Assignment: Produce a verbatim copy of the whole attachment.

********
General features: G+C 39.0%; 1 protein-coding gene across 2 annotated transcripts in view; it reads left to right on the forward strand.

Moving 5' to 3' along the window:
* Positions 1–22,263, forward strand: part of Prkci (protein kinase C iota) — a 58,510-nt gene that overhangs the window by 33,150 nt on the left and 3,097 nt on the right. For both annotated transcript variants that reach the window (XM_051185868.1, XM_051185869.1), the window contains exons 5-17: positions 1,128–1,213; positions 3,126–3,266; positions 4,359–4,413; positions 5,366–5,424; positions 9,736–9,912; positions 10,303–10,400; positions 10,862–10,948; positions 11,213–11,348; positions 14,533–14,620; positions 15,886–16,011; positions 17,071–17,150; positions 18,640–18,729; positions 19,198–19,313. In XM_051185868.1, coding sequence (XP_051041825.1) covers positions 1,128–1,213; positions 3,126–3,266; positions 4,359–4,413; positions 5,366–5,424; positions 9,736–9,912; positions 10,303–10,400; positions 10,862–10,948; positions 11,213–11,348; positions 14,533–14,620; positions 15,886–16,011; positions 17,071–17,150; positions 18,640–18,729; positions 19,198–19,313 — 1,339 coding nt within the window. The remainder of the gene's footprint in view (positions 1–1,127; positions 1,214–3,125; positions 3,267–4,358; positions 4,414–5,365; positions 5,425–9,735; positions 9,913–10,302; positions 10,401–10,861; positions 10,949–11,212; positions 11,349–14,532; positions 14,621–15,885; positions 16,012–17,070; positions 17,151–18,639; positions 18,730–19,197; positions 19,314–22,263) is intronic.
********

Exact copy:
General features: G+C 39.0%; 1 protein-coding gene across 2 annotated transcripts in view; it reads left to right on the forward strand.

Moving 5' to 3' along the window:
* Positions 1–22,263, forward strand: part of Prkci (protein kinase C iota) — a 58,510-nt gene that overhangs the window by 33,150 nt on the left and 3,097 nt on the right. For both annotated transcript variants that reach the window (XM_051185868.1, XM_051185869.1), the window contains exons 5-17: positions 1,128–1,213; positions 3,126–3,266; positions 4,359–4,413; positions 5,366–5,424; positions 9,736–9,912; positions 10,303–10,400; positions 10,862–10,948; positions 11,213–11,348; positions 14,533–14,620; positions 15,886–16,011; positions 17,071–17,150; positions 18,640–18,729; positions 19,198–19,313. In XM_051185868.1, coding sequence (XP_051041825.1) covers positions 1,128–1,213; positions 3,126–3,266; positions 4,359–4,413; positions 5,366–5,424; positions 9,736–9,912; positions 10,303–10,400; positions 10,862–10,948; positions 11,213–11,348; positions 14,533–14,620; positions 15,886–16,011; positions 17,071–17,150; positions 18,640–18,729; positions 19,198–19,313 — 1,339 coding nt within the window. The remainder of the gene's footprint in view (positions 1–1,127; positions 1,214–3,125; positions 3,267–4,358; positions 4,414–5,365; positions 5,425–9,735; positions 9,913–10,302; positions 10,401–10,861; positions 10,949–11,212; positions 11,349–14,532; positions 14,621–15,885; positions 16,012–17,070; positions 17,151–18,639; positions 18,730–19,197; positions 19,314–22,263) is intronic.